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Sunday, November 11, 2007

Intellectual Autobiography: Part of My Acceptance Into the HUX Program

When I Consider How My Life’s Been Spent

When thinking back on my cultural experiences, I realize how intellectually, culturally, and artistically devoid my life had been. I found myself shocked at how little I craved or understood the arts as a child or as a young adult in high school. Although I had attended plays as a child, I never fully understood or appreciated the experience for its inherent value. This all changed for me as a freshman at Akron University.

I, like many other incoming students, had no direction or idea as to a possible major. I found myself mired in the core curriculum at Akron, trudging my way through a myriad of prerequisite courses hoping for some divine inspirartion that would choose my major for me. One such course was English Composition. The professor, Mary Tohill, took a unique approach to the coursework. She required us to attend movies, plays, and other cultural events and report our findings in our journals. On Halloween night, I attended a play called The Passion of Dracula. Being Halloween, the cast and crew naturally put forth a novel effort into the show, pulling stunts and utilizing new props to add a new dimension to what I considered an excellent play. My experience with this play sparked me on to searching out new artistic and cultural avenues in my life.

My love for theatre spread and my new hunger for it led me to seeing dozens of live perfomances. In the years following my Dracula experience I attended dinner theatre, seeing such shows as Will Rogers’ Follies, Damn Yankees¸ Ain’t Misbehavin’, and Gypsy. Furthermore, I found myself attending shows at my school, seeing such shows as Macbeth, Romeo and Juliet, and Twelfth Night. Still I pursued theatre, witnessing shows at the State Theater in Cleveland and seeing wonderfully staged productions of Phanton of the Opera, Miss Saigon, and Taming of the Shrew. My love for theatre pressed on and even led me to trying out for a small production of Godspell at the local community college where I learned to sing and train my voice as the character Judas.

The experience of trying out for the role of Judas filled me with even more confidence to try new things. At this point I fancied myself a bit of a writer. I had taken a few creative writing courses through the school and found myself eventually taking over the reigns of Editor in Chief of the college’s literary magazine, Waynessence. Í poured over countless submissions, some of which were extremely well written. During this time I began to wonder why there was no forum for these poets and storytellers other than this magazine. I approached the Writing Center Director, Marjorie Kiel, and pitched an idea for a poetry night. Working diligently with Ms. Kiel, we set up a date and mailed out invitations for artists, musicians, and writers to attend the first ever Prose, Poetry, and Acoustical Jam night at Akron’s satellite campus, Wayne College. The event was a much needed forum for anonymous artists to get their work into the public eye. I myself emceed the event and had the honor of being the last reader of the evening. The event was met with remarkably good reviews and the Prose, Poetry, and Acoustical Jam has been an annual fixture of the college for eight years running.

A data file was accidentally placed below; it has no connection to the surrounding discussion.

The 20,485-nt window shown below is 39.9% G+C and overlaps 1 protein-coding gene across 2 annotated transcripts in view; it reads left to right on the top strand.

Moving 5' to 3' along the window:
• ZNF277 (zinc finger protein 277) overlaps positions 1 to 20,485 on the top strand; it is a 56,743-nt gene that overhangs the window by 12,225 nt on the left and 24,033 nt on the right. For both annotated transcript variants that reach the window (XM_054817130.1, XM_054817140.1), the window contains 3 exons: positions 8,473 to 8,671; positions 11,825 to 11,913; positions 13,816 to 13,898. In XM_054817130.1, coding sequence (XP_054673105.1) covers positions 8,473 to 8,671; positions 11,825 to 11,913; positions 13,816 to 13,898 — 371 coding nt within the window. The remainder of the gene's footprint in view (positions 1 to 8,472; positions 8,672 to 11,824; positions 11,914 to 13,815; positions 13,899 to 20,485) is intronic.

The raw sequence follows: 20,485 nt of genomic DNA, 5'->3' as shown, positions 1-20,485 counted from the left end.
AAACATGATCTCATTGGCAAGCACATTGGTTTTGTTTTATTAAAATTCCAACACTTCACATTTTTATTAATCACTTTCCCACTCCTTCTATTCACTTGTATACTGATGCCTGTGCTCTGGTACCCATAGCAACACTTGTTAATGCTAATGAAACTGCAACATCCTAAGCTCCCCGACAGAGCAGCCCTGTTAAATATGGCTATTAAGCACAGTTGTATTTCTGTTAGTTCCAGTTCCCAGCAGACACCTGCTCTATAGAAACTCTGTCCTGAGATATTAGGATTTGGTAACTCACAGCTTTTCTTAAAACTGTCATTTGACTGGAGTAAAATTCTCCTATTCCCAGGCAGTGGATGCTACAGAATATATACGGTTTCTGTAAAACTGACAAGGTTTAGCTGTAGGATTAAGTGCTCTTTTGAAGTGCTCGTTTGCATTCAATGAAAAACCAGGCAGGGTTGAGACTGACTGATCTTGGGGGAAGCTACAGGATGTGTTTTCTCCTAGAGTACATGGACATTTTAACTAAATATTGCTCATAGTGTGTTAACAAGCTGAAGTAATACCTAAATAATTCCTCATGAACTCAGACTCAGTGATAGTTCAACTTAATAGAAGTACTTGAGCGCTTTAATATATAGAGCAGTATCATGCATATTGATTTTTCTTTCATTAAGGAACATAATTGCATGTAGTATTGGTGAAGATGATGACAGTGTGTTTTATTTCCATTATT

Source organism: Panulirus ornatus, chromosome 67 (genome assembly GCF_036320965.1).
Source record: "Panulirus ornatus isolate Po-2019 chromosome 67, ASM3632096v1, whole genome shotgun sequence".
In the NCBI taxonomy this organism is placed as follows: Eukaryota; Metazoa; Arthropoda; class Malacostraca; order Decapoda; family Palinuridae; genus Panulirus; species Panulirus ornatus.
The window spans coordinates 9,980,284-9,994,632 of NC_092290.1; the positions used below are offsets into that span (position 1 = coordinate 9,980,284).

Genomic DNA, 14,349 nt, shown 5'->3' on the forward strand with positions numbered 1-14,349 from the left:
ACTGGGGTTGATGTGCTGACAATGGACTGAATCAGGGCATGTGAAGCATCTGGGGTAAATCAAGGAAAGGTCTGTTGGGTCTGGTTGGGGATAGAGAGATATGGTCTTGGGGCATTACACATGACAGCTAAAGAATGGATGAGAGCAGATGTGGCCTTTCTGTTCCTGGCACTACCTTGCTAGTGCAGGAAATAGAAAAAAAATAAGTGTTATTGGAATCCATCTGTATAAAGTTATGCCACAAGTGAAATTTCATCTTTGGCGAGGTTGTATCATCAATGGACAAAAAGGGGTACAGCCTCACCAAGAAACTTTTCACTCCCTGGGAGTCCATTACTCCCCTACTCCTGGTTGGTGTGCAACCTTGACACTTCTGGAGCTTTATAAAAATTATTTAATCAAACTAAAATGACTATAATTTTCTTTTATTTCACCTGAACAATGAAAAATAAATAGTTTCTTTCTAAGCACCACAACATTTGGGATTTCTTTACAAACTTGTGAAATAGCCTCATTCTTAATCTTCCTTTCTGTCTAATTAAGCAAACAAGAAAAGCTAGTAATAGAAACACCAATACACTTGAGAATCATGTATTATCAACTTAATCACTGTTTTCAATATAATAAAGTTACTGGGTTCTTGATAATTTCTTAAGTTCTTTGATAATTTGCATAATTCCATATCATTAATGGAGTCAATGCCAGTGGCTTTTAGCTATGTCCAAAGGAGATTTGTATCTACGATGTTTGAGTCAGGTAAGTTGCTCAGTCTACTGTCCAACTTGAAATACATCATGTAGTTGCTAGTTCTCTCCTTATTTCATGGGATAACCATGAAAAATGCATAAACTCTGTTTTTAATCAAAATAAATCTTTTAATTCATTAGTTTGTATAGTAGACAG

The poetry night also served to bring very talented local musicians to the show. My brother was playing bass guitar in a band at the time and they played the inaugural show. They were invited back the following year and he asked me if I wanted to sing a song at the show that year. I eventually agreed and we learned Neil Young’s Rockin’ in the Free World which I sang the lead. The experience I had gained from trying out for the Judas role combined reading poetry in front of a large group helped me get over the paralyzing stage fright I felt that night. The song sounded quite good and I found myself attending more and more band practices with my brother, eventually landing the lead singer job. We have played together for six years and have played a variety of parties, bars, and school sponsored events in that span.

Finally, about the time the poetry jam was taking off, I was involved in my humanities class at Wayne College. I had worked my way into a variety of artistic disciplines at this point, yet still had no real experience with painting. As part of the class we were required to take a field trip up to the Cleveland Museum of Art. I wasn’t sure what to expect, as I knew nothing of painting. We went to the museum and spent the better part of the day there. It was overwhelming experience. The sheer volume of works and themes was far too vast to process in one day. My eyes roamed over the canvases of Jacques Louis David, Frans Hals, El Greco, and Claude Monet to name a few. The overall experience of the art museum coupled with the enthusiasm of my instructor led me to taking the second section of humanities so I could warrant another trip to the museum. Since that time I have been to the Cleveland Art Museum six more times and always find something new to my eye.

There are more experiences that could yet be related. Trips to the symphony to hear Tchaikovsky and Beethoven, a trip to see the pyramids in Mexico, and a handful of others. When I look at how my life’s been spent, I find myself depressed at the fact that it took me the better part of 19 years to understand what the arts can do for me. My experiences have shaped and instilled me with the confidence to try new things in front of many people. And, with a spot of luck, I may yet inspire others to expand their own horizons in the same ways I have.

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Graduate of The University of Akron, Graduate of California State University (HUX)

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